At the Aquarium
Our Variable Poison Dart Frogs are the southern morph. They are larger than other morphs and their spotting and coloration, especially where blue appears, are different. Captive-bred, they were acquired from a member of the Association of Zoos and Aquariums.
Previously thought to be restricted to northern San Martin in Peru; however, following a 2011 field study, the range of this species has been greatly expanded. Now widely distributed throughout the east-Andean mountain slopes and adjacent lowlands of Peru and Ecuador, it extends well into the Amazon basin and has been observed as far west as La Pedrera, Colombia.
This poison dart frog species is semi-arboreal. It inhabits primary (undisturbed) rainforests in the summits of mid-level mountains. While it does inhabit the leaf litter on the rainforest floor, more often it lives above ground in a tree in the part of the rainforest that is humid and receives little sun (the understory of the canopy), or on bushes and shrubs.
Elevation: 2,970 to 3,950 feet.(900 to 1,200 meters) above sea level
Variable Poison Dart Frogs are small enough to be included in the group called thumbnail frogs. While coloration varies among the morphs, their back coloration most commonly is black spots on a background that gradually changes from a metallic yellow-green snout to a blue-green vent. They typically have a single large nose spot with two small spots at the tip of the nose and dorsal spotting or striping depending on the morph. Legs are usually metallic green to blue with very large black spots. The southern morph has larger spots than other morphs.
0.6 to 0.7 inches (1.5 to 1.8 centimeters)
In the wild the Variable Poison Dart Frog’s diet includes ants, fruit flies, termites, young crickets, and tiny beetles. It is uncertain whether ants or beetles are the source of the chemical substances from which this poison dart frog derives the toxin that is stored in glands just under the surface of the skin. Their diet at the Aquarium does not include foods that have the chemical, so our frogs are not “poisonous.”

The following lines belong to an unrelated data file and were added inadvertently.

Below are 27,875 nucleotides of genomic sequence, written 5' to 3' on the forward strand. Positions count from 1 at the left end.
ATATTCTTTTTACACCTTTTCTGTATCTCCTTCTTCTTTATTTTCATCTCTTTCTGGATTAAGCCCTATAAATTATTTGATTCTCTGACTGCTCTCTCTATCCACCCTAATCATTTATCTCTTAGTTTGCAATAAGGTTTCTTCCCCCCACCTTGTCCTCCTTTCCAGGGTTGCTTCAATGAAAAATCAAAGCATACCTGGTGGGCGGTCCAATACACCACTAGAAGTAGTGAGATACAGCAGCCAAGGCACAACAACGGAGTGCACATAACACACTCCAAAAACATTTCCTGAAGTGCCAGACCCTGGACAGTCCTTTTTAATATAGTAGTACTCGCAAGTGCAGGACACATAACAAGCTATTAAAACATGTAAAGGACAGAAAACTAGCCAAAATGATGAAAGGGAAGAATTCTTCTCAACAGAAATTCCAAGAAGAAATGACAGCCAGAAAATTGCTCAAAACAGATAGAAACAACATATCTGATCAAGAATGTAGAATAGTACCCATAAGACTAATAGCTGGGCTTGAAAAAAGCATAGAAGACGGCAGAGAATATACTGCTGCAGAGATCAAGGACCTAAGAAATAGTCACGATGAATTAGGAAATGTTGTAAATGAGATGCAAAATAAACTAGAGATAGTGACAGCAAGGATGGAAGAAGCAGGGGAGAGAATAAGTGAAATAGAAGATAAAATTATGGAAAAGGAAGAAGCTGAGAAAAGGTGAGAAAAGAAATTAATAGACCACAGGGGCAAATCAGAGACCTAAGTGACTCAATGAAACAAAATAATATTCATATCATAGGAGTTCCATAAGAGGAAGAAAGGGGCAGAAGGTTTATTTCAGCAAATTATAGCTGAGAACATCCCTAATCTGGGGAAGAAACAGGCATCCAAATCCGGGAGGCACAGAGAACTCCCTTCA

Mating takes place during the day, peaking after a rainfall. The only time males call is during the breeding season, when the intent is primarily to attract a female and court her. The calls are repetitive, short, buzz-like, and relatively low. When a female approaches, the male calls from an elevated perch and increases his call rate as she gets nearer. He then leads her to the breeding site, repeating his calls as they near the site and when they arrive.
The female lays two to six eggs under the surface of the pool of water that collects on a bromeliad or similar rainforest plant where the leaf connects to the stem. She then abandons the eggs. The male fertilizes the eggs by placing his vent against that of the female (facing opposite directions) while she is laying the eggs or by walking over the already laid eggs. Depending on the temperature, the tadpoles are ready to hatch in twelve to fourteen days.
Although all males are not parental caregivers, most are. These males return to the pool to transport the tadpoles to larger pools. Using his rear legs, the male opens the egg sac to free the tadpoles that then wriggle onto his back. He may use his back legs to push them onto his back. He carries one to six tadpoles at a time, usually placing a single individual in a new pool.